The SUPPORT Act of 2018: New Anti-Kickback Provisions

Alesandra Hlaing
Associate Editor
Loyola University Chicago School of Law, JD 2020

On October 24, President Trump signed a new bill aimed at combatting issues arising from the opioid epidemic. This bill, entitled the Substance-Use Disorder Prevention that Promotes Opioid Recovery and Treatment for Patients and Communities Act (the “SUPPORT” Act) is a combination of seventy bills that effect the healthcare industry. This act includes new and revised Medicaid and Medicare laws that relate to the opioid crisis through the expansion of substance use disorder services. However, this bill, primarily aimed to combat the opioid epidemic, contains key provisions that will affect healthcare providers. Healthcare providers should be especially mindful of this new Act, as there are new anti-kickback provisions that require compliance officers and departments to ensure that their healthcare entities are in compliance with this new law.

All-Payor Anti-Kickback Provisions

The SUPPORT Act creates a parallel kickback prohibition to the federal Anti-Kickback Statute (“AKS”) to attempt to “close the gap” that Congress felt was left open under federal AKS. This kickback reaches new healthcare entities that fall outside the scope of AKS. Through this prohibition, Congress sought to stop “patient brokering”, in which third parties recruit patients for facilities in order to get kickbacks from the facilities who received the referral. In particular, section 8122 of the new Act, the Eliminating Kickbacks in Recovery Act of 2018 (“EKRA”), creates a new all-payor anti-kickback prohibition that specifically targets arrangements with certain healthcare entities, including recovery homes, laboratories, and clinical treatment facilities. Violations of the SUPPORT Act’s anti-kickback prohibition have steep penalties, with monetary fines of up to $200,000 dollars, and/or imprisonment of up to ten years for each occurrence. In addition to these new provisions, nine new statutory exceptions have also been introduced into law, some of which resemble or reference the federal AKS exceptions. These include certain disclosed discounts under a health care benefit program, certain payments to bona fide employees and independent contractors, payments for services and other federally qualified health center arrangements that meet the federal AKS safe harbor and exception requirements, and certain coinsurance and copayment waivers and discounts.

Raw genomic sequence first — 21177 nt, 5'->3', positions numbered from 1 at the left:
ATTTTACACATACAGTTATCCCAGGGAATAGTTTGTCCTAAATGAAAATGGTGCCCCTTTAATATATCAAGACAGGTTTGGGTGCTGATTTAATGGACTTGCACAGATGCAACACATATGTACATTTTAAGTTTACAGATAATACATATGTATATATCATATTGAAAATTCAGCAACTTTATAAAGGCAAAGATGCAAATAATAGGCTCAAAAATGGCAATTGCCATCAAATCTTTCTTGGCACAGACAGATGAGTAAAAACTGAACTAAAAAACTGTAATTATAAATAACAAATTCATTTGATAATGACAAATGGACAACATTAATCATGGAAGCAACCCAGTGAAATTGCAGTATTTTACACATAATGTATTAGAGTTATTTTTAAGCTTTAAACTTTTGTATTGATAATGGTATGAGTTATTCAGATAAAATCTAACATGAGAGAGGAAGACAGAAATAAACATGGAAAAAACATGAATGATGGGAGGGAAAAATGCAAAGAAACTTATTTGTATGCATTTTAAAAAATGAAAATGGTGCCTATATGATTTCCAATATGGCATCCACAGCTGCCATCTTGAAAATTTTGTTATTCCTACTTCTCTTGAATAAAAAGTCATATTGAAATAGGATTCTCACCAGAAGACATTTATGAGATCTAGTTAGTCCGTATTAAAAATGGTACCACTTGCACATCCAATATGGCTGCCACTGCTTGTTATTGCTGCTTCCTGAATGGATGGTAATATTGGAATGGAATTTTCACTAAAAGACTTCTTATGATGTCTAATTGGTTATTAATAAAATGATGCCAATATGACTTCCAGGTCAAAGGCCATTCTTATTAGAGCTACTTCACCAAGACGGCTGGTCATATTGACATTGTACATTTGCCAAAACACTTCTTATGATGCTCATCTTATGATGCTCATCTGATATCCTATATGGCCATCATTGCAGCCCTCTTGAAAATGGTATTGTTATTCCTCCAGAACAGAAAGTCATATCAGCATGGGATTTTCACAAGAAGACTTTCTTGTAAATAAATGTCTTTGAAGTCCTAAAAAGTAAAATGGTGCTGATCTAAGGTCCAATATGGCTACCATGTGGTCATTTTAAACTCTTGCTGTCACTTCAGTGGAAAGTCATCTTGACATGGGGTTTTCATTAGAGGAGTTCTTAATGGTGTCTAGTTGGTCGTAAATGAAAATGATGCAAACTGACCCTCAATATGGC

Differences between SUPPORT and the Federal Anti-Kickback Statute

Like AKS, the SUPPORT Act penalizes the offer, payment, solicitation, or remuneration to obtain referrals. However, unlike federal AKS, the new prohibition only applies to referrals to a “health care benefit program” which is defined as “any public or private plan or contract, effecting commerce, under which any medical benefit, item, or service is provided to any individual.” The federal AKS statute applies only to referrals reimbursed by federal health care programs, which means EKRA expands the prohibition to a broader variety of relationships and referrals than are currently covered under the federal AKS. These prohibitions apply specifically to the healthcare entities listed previously (recovery homes, laboratories, and clinical treatment facilities) and thus the scope only effects arrangements with these entities. However, the language of the statute does not specify the type of referral, meaning that it is not limited to only referrals relating to substance abuse or addiction treatment. The ambiguous language of the statute is concerning, as the Act may unintentionally police arrangements that have little to do with helping the population that Act intends to protect—patients with substance-abuse disorders. If Congress only sought to protect patients going to these healthcare entities for the purpose of opioid addiction and related substance-abuse disorders, there may be push back from the healthcare entities who are indirectly affected.

In addition to the difference in scope between federal AKS and EKRA, providers should also be mindful of the differences between the exceptions created in both laws. In particular, EKRA and AKS both contain exceptions to payment arrangements between bona fide employees and contractors, but EKRA’s exception applies to both employees and contractors, whereas AKS has a separate exception for each. Furthermore, EKRA requires that compensation for both employees and contractors not be determined through productivity-based markers, including the number of tests or procedures performed. Unlike EKRA, the practice of productivity or incentive-based compensation is permissible under AKS exceptions. This raises interesting questions about the way this Act will affect the quality and care of the patients at these entities. Healthcare providers, regardless of whether their services extend past substance abuse disorders, must be mindful of whether their arrangements will be affected by EKRA even if they are currently in compliance with federal and state anti-kickback laws.